Any drunk driving charge can be tough to fight in court. If drivers believe they did not violate the law, however, then they should assert their rights to contest the charges in court as soon as possible.
Consider the case of a rural Maryland police chief who was charged with DUI after being held at gunpoint by Somerset County sheriff's deputies. According to court documents, last June a deputy on patrol on U.S. Highway 13 noticed a pickup truck approach his vehicle from behind and come within just a few inches of his rear bumper. During the deputy's attempted stop of the vehicle, the pickup almost struck a building as it attempted to enter a carport. When the driver of the pickup tried to get out of his vehicle, he was stopped by the deputy. Records indicate that the arresting deputies, who were unaware that the driver was the Fruitland chief of police, held the man at gunpoint. The chief declined to take a field breath test and was arrested.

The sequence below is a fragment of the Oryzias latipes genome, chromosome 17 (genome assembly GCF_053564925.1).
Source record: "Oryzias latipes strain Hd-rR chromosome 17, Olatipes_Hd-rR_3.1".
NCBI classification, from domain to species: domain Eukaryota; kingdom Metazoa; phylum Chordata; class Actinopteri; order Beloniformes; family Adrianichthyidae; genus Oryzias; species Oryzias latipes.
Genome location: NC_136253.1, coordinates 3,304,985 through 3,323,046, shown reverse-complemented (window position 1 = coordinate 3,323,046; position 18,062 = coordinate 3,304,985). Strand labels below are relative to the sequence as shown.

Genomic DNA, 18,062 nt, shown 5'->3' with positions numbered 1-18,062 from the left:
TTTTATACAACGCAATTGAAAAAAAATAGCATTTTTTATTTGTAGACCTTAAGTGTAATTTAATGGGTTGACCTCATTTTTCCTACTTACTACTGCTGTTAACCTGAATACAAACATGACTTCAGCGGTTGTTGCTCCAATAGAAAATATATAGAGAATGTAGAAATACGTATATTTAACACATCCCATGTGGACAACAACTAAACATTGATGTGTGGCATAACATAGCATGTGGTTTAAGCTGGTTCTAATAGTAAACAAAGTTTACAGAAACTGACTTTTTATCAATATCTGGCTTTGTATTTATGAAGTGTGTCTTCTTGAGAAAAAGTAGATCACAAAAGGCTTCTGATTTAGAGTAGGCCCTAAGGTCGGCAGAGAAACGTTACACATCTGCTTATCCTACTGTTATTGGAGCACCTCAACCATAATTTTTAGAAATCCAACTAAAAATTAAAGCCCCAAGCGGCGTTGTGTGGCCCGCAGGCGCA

The chief's legal counsel used video surveillance of the incident to assert that the arresting deputies overreacted and that the chief did not act in a threatening or aggressive manner. During a routine walking test he did not stagger or sway or show signs of obvious intoxication. The court eventually ruled in favor of the police chief. The trial judge dismissed the charge, although the police chief still must be on probation for 90 days and pay $90 in court expenses and fines.
The case of the Maryland police chief shows that drunk driving cases can be dismissed through an aggressive criminal defense. In many cases, the same type of criminal defense can help an accused driver who seeks a plea negotiation for reduced DUI driving charges.
Source: USA Today, "Maryland police chief cleared of DUI/DWI charges," Vanessa Junkin, Dec. 9, 2014